The New Ritual: Facts of the 'First Look'
Many people think the reason newlyweds-to-be avoid seeing each other on the day of the wedding (until the bride walks down the aisle, natch) is to prevent “bad luck.” However, the tradition actually hails from the time of arranged marriages when couples might not even know each other before they said “I do.”
While plenty of modern couples retain the ritual because they feel it amps up the excitement, more and more are instead opting to first see each other in all their finery in a planned pre-ceremony moment known as the “First Look”
In the experience of Christina Millikin, owner of San Francisco-based Glow Event Design, only the photographers and perhaps videographers are present for this occasion. Normally photographers will scout a quiet/secluded area on the venue property, she says, away from the guests. “It’s always a private, out-of-the-way moment when possible, and oh-so-very sweet,” says Michèle Waite, a Seattle-based photographer. “It’s one of the only set-aside times during the whole day for the couple to interact.” After the couple has their private photo session, they typically join up with family and the wedding party for the group portraits.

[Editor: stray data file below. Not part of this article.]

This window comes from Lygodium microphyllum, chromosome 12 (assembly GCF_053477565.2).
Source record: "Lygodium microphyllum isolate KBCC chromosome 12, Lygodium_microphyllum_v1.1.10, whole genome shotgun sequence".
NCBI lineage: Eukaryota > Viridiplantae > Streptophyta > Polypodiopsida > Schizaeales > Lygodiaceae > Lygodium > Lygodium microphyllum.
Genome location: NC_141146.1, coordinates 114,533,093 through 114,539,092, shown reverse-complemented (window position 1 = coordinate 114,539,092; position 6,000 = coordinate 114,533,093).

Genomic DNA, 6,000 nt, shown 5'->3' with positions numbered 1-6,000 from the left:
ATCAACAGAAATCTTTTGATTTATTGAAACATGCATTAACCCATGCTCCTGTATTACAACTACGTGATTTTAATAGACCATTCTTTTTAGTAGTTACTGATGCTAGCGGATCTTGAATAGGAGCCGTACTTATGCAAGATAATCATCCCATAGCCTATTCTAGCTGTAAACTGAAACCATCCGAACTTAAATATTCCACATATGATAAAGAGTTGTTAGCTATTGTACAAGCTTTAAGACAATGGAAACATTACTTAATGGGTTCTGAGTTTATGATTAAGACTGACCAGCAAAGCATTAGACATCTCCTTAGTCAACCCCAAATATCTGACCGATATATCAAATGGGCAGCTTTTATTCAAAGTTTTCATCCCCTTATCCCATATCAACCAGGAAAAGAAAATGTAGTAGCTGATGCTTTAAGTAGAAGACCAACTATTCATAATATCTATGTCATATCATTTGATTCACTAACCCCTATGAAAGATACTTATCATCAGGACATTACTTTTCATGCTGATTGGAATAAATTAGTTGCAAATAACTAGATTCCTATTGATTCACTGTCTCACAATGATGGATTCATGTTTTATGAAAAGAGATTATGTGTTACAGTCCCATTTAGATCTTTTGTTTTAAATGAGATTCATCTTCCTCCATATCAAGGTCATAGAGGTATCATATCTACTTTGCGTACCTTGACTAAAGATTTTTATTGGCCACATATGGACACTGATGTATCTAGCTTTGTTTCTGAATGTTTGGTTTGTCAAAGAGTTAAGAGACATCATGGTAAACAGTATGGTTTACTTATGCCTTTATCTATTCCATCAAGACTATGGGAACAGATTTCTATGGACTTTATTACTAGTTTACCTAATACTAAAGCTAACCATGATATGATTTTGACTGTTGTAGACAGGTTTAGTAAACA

Not only is this timeline more conducive to the popular editorial-style wedding photography, says Waite, there’s no pulling the couple away from the party they have been planning for a year and making guests wait, no scrambling to beat the changing light, and no having to wrangle family members who beelined for the bar.
In addition, “sometimes the build-up before walking down the aisle can be a little overwhelming,” says Millikin. “Seeing each other beforehand helps get the jitters out.”
While Waite has done First Looks for most of her 18-year career, she says that it became standard practice in the last two to three. “There are no longer any ‘rules’ that couples have to follow,” says Millikin, “so people are open to trying new things and getting creative.”
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